In the beginning of the 1980s modern architecture was always presented as lifeless, puritanical, empty and uninhabited. It has always been our intuition however, that modern architecture is in itself a hedonistic movement, that its severity, abstraction and rigor are in fact plots to create the most provocative settings for the experiment that is modern life.
Our presentation was to illustrate this point by bending the Barcelona Pavilion and systematically develop a project of its all human occupancy related to physical culture in the widest possible sense of the word. The house will be both desecrated and inaugurated, and show its perfect appropriateness for even the most suggestive aspects of contemporary culture. Action suggested by projection and light-effects and an abstract soundtrack of the human voice – somewhere in the ambiguous zone between exercise and sexual pleasure – will complete this spectacle, whose aim is to shock people into an awareness of the possible ‘hidden’ dimensions of modern architecture.
The discovery of the Barcelona Pavilion
The grand exposition closed.
The crowds were gone.
The King and Queen had signed the book.
The pools were empty.
Back home, Germany was in confusion.
The pavilion was too heavy to move easily, unlike the other temporary pavilions, which looked much more like buildings.
It was decided to leave the pavilion as a gift to the Spanish, until a decision could be made on what to do with it, and so it stood, a gothic outpost in the land of the Moors.
The political situation became tense in Spain and issues other than architecture became more important. Bombs went off in the vicinity.
In the turmoil, the presence of the pavilion that had always been so natural was overlooked completely.
At some point for a few days the pavilion became headquarters for the Republicans but they quarreled about the space, who would be inside, who would be covered, who would be in the open air. In the end, one of them made a plan so ridiculous, with such an absurd profusion of desks, cabinets, chairs, and waiting benches that the result was catastrophic. This experience made the Republicans the first to decide that modern architecture didn’t work.
The pavilion was abandoned once again.
In later fighting it was seriously damaged. For the first time, the world could see the pathetic sight of modern architecture, in ruins but no one had time to notice.
The new regime was serious about resolving the issue of the pavilion once and for all. They had good relations with the new government in the pavilions homeland. They did not like the former Republican’s headquarters and decided to send it back to its home by train, as a friendly gesture.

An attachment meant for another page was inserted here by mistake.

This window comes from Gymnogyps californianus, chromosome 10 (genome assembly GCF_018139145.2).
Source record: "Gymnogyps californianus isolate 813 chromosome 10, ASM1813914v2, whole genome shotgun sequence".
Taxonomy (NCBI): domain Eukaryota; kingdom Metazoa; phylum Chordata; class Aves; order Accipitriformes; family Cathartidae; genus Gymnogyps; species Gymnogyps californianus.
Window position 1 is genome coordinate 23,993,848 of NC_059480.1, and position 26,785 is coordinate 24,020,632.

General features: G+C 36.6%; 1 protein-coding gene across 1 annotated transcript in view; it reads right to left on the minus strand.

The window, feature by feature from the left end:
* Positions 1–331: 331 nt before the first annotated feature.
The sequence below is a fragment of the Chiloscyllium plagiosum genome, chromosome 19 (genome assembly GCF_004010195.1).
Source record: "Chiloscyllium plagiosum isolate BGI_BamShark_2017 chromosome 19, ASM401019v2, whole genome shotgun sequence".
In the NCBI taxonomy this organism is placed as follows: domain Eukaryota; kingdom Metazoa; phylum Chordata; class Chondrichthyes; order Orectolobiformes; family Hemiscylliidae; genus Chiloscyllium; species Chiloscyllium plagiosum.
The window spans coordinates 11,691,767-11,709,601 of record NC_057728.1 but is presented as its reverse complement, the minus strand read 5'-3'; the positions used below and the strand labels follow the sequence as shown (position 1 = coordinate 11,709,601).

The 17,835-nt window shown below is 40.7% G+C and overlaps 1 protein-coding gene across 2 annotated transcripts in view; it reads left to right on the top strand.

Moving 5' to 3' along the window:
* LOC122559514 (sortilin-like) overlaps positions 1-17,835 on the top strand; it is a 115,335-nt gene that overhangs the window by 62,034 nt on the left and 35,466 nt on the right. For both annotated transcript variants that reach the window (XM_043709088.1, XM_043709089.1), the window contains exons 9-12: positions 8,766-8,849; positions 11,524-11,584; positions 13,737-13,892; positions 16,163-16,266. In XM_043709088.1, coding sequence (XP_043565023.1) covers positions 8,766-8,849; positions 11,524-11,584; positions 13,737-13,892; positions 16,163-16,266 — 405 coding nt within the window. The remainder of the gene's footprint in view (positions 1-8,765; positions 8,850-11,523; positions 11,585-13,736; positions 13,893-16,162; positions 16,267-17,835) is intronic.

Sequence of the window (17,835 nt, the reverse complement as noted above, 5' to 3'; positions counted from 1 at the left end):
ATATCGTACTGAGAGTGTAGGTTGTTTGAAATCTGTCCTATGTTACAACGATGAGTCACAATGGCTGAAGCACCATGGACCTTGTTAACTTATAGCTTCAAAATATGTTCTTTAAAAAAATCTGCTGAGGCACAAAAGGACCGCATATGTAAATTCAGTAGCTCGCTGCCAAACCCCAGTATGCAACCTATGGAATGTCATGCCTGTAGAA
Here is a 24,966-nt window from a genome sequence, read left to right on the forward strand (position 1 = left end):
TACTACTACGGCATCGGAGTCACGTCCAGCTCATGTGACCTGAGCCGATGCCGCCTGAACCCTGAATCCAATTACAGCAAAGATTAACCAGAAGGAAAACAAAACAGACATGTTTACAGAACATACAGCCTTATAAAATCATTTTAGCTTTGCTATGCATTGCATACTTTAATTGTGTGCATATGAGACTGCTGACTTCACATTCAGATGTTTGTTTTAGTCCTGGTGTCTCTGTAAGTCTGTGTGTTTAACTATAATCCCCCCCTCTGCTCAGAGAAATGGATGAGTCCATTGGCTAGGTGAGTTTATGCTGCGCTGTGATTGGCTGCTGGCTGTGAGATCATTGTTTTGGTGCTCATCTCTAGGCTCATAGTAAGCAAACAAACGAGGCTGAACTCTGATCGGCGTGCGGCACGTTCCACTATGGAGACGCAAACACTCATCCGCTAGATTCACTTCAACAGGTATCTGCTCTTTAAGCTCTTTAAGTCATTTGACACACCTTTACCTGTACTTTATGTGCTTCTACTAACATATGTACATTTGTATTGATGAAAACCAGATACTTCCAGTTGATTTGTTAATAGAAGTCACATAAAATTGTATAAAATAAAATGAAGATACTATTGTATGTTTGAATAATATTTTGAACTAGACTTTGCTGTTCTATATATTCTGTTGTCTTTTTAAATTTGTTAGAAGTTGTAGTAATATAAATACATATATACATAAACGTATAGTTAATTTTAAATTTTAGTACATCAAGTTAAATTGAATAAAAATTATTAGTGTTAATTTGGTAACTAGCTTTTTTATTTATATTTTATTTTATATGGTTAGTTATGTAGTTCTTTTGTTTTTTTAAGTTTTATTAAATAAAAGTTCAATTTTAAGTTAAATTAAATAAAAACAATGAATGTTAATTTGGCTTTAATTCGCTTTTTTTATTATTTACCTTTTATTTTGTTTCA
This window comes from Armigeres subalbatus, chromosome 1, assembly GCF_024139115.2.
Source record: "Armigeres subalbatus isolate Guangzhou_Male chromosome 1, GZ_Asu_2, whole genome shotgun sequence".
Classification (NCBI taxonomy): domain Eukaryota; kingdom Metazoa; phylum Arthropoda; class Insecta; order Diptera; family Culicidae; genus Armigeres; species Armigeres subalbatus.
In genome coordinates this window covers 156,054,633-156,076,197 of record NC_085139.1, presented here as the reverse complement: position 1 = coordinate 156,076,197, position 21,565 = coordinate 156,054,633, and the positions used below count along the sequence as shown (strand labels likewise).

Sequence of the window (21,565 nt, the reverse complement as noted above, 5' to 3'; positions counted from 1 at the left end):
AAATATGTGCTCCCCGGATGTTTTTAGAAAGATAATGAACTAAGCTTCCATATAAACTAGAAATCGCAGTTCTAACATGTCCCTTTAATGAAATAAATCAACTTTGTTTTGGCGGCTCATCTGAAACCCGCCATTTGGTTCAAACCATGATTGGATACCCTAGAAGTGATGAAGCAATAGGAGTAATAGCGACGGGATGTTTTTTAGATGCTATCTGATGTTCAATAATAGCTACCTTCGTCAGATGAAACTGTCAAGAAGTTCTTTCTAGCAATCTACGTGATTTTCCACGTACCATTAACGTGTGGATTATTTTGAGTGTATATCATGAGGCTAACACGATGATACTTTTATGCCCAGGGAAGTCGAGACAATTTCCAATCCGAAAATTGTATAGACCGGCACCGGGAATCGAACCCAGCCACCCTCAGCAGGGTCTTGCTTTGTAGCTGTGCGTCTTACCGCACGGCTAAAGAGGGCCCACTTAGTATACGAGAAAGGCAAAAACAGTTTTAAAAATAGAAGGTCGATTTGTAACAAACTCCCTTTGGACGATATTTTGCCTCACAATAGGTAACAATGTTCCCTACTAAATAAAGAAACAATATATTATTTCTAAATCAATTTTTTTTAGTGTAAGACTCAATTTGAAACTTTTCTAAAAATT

The journey was complicated, even the railroad tracks of each country had a different width, necessitating many transfers and after a long delay the pavilion arrived back in Berlin.
The pavilion was now an architectural orphan, its creator had just departed for the USA, and the new government was extremely different, now everyone was against modernism. They thought the pavilion was sick and they hardly opened the crates. Its modernity was a matter of context, only the marble was useful for their purposes if covered.
First it became part of the décor for one of their propaganda movies. With the precious stone as a pompous background, a voluptuous blonde singer performed a sentimental aria that was directed to homesick soldiers scattered around the world, even further away than Barcelona. To soften the contours of the marble slabs and approve the acoustics, they were partly wrapped in purple satin.
Later the stone was incorporated into the construction of a ministry where it ended up as the floor of the service entrance.
The war became more intense.
Berlin was bombed and the ministry was hit many times, the marble slabs cracked a few days before the city was liberated.
The bombed ministry became an emergency hospital and an improvised camp. In the chaos of the liberation much space was needed and sometimes it became the site for crazy parties between all the liberators.
After the euphoria of liberation, the destroyed city, country, and Europe had to be rebuilt. Each particle, each fragment was to be re-used. The ministry was dismantled, the marble saved, and the other crates of the pavilion were finally unpacked. First, the new planners of the east side thought to reassemble the whole pavilion as a gas and service station anticipating the time when each worker would have a car, but the dimensions and hidden module of the structure prevented that – in fact – any use. A more convenient use was later found as the locker room for a new gigantic sports complex planned for the 1952 Olympic Games that were to cement the friendship between all Europeans, but the games became a victim of the cold war. Only the locker room was built, standing on the abandoned terrain used by random passers-by and soccer fanatics. It more or less became an informal club.
One day, a western scientist investigating the rebirth of classicism in the east recognized a fragment that seemed vaguely familiar; he entered the showers, which smelled as bad as the inside of the pyramids and found more.
He became convinced that he had discovered the elements of the mythical structure. Negotiations were initiated by his party, and after ten years success. In the context of cultural exchange, the elements were exported in return for one medium sized computer and the secret design of a machine gun.